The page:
Strategic Risk Management
Author: Rob Halstead
Publication Date: 14/03/2017
From an early stage of the project, managing risk and uncertainty was identified as being critical to the successful delivery of the Crossrail project. The project’s senior management were strongly supportive and actively engaged in implementing the risk management process, which facilitated the creation of a dedicated risk management sub committee within the overall governance structure. This paper describes Crossrail’s approach to strategic risk management, and will be of interest to any organisation defining how risk management fits within a governance structure, as well as to major infrastructure programmes which are required to deal with a multitude of external factors, reputational risks and other strategic risks.
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Introduction and Context
From an early stage of the project, managing risk and uncertainty was identified as being critical to the successful delivery of the Crossrail project. The project’s senior management were strongly supportive and actively engaged in implementing the risk management process.
As part of Crossrail’s mobilisation into delivery in 2009, the organisation put in place a Risk Hierarchy structured around Strategic, Programme and Project risks. The objectives of this structure were to:
• Ensure that the benefits of managing uncertainty and risk were captured at all levels of the organisation;
• Ensure that all parts of the organisation were able to engage with risk management at an appropriate level; and
• Organise the wealth of risk information that was being produced on the programme.
Figure 1 – Risk Management Hierarchy
Crossrail Ltd was established as a wholly owned subsidiary of Transport for London with two sponsors, the Department for Transport and Transport for London, and an independent Board structure in line with best practice corporate governance.
In early 2010, the Crossrail Executive formed a risk sub-committee, chaired by the Finance Director and attended by the Programme Director and Commercial Director as well as representatives from across the programme. The committee met monthly as part of the organisation’s governance calendar and considered the implementation and performance of risk management as well as key areas of specific risk.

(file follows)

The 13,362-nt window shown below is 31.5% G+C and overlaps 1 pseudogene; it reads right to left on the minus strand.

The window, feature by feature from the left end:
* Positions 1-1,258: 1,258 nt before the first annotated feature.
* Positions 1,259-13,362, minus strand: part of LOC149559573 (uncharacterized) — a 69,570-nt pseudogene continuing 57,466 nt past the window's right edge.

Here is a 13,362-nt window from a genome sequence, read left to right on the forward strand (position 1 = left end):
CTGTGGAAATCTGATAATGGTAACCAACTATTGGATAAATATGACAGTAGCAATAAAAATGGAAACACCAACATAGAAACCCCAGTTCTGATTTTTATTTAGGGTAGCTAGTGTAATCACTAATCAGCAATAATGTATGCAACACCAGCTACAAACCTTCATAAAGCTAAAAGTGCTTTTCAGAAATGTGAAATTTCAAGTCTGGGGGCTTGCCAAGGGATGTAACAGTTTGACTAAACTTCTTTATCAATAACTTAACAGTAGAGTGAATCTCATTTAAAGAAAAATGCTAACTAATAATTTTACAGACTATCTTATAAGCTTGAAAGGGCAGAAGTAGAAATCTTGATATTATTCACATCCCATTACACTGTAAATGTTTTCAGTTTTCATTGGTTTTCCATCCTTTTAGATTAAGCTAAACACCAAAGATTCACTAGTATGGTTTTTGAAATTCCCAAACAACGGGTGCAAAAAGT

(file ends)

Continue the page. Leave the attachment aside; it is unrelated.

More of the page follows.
High Level Engagement
In order to engage the senior leadership in the risk management process, and to satisfy corporate governance requirements, Crossrail developed a strategic risk process. This was developed with reference to the StratRisk approach developed by the Actuarial Profession and the Institute of Civil Engineers.
A series of workshops were held with the Crossrail Executive to develop a strategic risk register consisting of around 10 – 12 high level risk areas. These were a combination of both external risks e.g. political, economic threats to the project but also included internal risks such as organisational competency, technical challenge and financial performance.
Figure 2 – High Level Risk Areas
Strategic Risk Assessment
Strategic risks were reviewed in detail by the Crossrail Executive in the risk sub- committee.
In order to promote recognition and engagement with the broader risk management process, the format of the information captured for strategic risks followed the same format as other risks in the risk process.
Each strategic risk had an executive level owner. In line with the broader risk management process, those owners were responsible for assessing the risk using qualitative assessment criteria and developing and implementing mitigation actions. In practice, the committee format ensured that assessments were based on a broad consensus of views, and mitigation actions drew on inputs and capabilities from across the programme.
On a semi-annual basis, the Executive participated in a ‘Horizon Scanning’ brainstorming session to specifically focus on external risks which may impact the programme.